July 30, 2018

The Cost of Non-Compliance: Legal Fees

Welcome to Part 2 of our Breach 101 Blog Series:
The Cost of Non-Compliance: Legal Fees

One of the first calls companies make when they learn about a security issue is to their outside counsel – sometimes referred to as a “breach coach.” Phone calls and subsequent legal counsel these coaches provide are invaluable when it comes to navigating the breach response process, mitigating risk, and (hopefully) avoiding regulatory scrutiny and fines.

But sometimes this critical counsel during the response process is just the start of the legal fees that companies may incur.

No matter the circumstances of a data breach or the steps taken to manage it, the company may be pursued by a variety of parties including the US government, consumers, shareholders, vendors, business partners and customers.

Typically, court cases can take an average of three to five years, and the costs associated with a lawsuit can come from several different areas and can add up quickly. Types of incurred costs include attorney, court, copy and deposition fees as well as expenses related to pertinent records and court reporters.

So, what does that mean in real, financial terms? Take Target’s litigation costs following its breach as an example:

  • Between 2015 and 2017, Target was named in more than 140 different lawsuits with customers, US State’s Attorney Generals and US banks and credit card companies in connection to the breach.
  • Target paid a total of $24.75 million in legal fees for lawsuits with 47 US State’s Attorney Generals and customer class-action lawsuits and agreed to pay up to $20 million of US banks’ legal fees who were affected by the breach.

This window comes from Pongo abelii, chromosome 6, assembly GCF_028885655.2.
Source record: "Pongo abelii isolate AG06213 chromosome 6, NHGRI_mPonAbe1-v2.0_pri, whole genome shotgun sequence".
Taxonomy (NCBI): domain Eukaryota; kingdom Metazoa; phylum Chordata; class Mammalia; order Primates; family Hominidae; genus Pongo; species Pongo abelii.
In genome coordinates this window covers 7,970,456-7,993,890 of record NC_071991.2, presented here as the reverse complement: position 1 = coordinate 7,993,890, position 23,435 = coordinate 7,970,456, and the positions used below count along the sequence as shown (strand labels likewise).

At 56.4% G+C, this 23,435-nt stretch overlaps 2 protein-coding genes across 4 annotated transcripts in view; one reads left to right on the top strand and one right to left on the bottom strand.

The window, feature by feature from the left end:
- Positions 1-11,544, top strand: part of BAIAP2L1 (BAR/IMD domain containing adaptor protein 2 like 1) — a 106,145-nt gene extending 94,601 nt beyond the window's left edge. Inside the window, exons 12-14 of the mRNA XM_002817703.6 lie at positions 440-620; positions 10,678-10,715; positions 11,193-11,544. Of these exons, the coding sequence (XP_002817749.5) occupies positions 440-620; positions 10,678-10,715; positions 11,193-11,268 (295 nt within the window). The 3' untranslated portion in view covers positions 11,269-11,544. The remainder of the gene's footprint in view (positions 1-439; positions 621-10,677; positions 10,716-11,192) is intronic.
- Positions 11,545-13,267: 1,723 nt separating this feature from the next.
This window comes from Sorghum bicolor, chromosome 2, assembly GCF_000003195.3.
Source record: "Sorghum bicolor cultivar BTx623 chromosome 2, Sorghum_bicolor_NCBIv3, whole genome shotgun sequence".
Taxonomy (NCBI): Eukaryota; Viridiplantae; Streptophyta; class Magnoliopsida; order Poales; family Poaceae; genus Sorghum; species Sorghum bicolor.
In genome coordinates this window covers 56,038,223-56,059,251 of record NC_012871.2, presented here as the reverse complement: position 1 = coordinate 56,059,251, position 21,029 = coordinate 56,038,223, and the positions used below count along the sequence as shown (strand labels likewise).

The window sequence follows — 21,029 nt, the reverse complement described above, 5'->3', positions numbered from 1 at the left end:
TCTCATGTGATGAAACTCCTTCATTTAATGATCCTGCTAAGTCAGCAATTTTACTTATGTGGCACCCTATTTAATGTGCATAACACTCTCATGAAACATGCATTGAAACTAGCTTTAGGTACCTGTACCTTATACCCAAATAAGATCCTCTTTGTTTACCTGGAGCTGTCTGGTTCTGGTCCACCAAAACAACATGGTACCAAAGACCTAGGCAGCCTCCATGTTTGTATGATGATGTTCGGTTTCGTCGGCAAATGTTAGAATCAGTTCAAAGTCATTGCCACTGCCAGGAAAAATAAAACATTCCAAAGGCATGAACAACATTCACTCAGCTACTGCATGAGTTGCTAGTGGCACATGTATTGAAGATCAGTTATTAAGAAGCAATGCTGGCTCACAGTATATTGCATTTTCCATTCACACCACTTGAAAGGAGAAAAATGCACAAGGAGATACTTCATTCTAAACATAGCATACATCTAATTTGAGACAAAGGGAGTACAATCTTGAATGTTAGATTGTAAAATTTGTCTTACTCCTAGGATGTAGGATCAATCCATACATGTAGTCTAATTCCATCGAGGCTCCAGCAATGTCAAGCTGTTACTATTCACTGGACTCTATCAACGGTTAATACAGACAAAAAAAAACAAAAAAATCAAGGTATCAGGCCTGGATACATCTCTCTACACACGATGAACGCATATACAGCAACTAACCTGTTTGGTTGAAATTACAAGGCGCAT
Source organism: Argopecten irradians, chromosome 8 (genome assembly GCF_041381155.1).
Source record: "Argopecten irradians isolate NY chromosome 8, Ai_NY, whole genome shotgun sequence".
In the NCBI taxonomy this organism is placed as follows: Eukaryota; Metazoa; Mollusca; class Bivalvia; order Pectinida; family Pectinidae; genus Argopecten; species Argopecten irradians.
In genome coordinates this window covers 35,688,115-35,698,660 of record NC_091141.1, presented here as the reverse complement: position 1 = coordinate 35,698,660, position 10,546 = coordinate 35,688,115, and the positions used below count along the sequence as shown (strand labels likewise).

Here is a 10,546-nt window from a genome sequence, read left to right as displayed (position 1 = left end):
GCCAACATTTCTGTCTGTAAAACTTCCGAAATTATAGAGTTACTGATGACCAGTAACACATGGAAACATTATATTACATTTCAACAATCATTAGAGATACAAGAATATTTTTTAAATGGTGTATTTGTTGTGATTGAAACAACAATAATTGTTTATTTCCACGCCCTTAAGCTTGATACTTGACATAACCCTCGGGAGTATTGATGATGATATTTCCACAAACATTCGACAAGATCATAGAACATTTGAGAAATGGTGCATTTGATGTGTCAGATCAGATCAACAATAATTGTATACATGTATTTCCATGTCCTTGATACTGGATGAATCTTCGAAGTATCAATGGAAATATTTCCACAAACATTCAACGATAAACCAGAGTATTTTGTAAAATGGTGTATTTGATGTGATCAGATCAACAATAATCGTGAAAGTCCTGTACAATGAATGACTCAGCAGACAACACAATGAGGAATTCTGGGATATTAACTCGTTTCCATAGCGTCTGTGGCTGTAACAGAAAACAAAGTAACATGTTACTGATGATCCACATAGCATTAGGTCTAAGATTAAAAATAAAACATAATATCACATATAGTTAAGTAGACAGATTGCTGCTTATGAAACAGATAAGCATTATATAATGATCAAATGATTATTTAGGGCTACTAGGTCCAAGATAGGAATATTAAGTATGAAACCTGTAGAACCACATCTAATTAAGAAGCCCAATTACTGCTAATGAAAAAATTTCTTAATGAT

• The settlements cost approximately$68.5 million total. As part of the settlement with the US financial institutions, Target also paid $172 million to reissue cards compromised in the breach.
  • All in, Target stated the total cost of the 2013 data breach was roughly $414 million, including litigation costs and settlements with various entities.

This blog is part two of our Breach 101: Cost of Non-Compliance blog series.

In our next post, we will explore the cost of reputational damage. Read the introduction or part one: The Cost of Non-Compliance: Fines Add Up.

Legal Fees from non-compliance

Takeaways for individuals:

If a company does not protect consumers’ information from a data breach, legal action can be taken to correct the damages. However, lawsuits may take years to complete and there is no guarantee of how much compensation customers will receive.

In the case of the 2013 Target data breach, the company settled class action lawsuits with customers for $10 million, a sum that is small in comparison to the over 100 million customers whose financial or personal information was exposed. However, to help protect yourself from getting to the point of litigation, it is important to monitor your financial records and alert companies that have your financial or personal information if you feel something seems suspicious.

Takeaways for companies:

Companies that invest in fortifying their cyber security not only limit the scope of a hack, but can also have a more defensible position should a lawsuit arise. Choosing the right security partners can help you not only prevent a breach, but also understand the full impact of the data lost or compromised, ensure a timely and effective response, and demonstrate commitment to doing the right thing and taking security seriously. Then, even if you are fighting a legal battle in the courtroom, you may be able to maintain or even build confidence in the court of public opinion.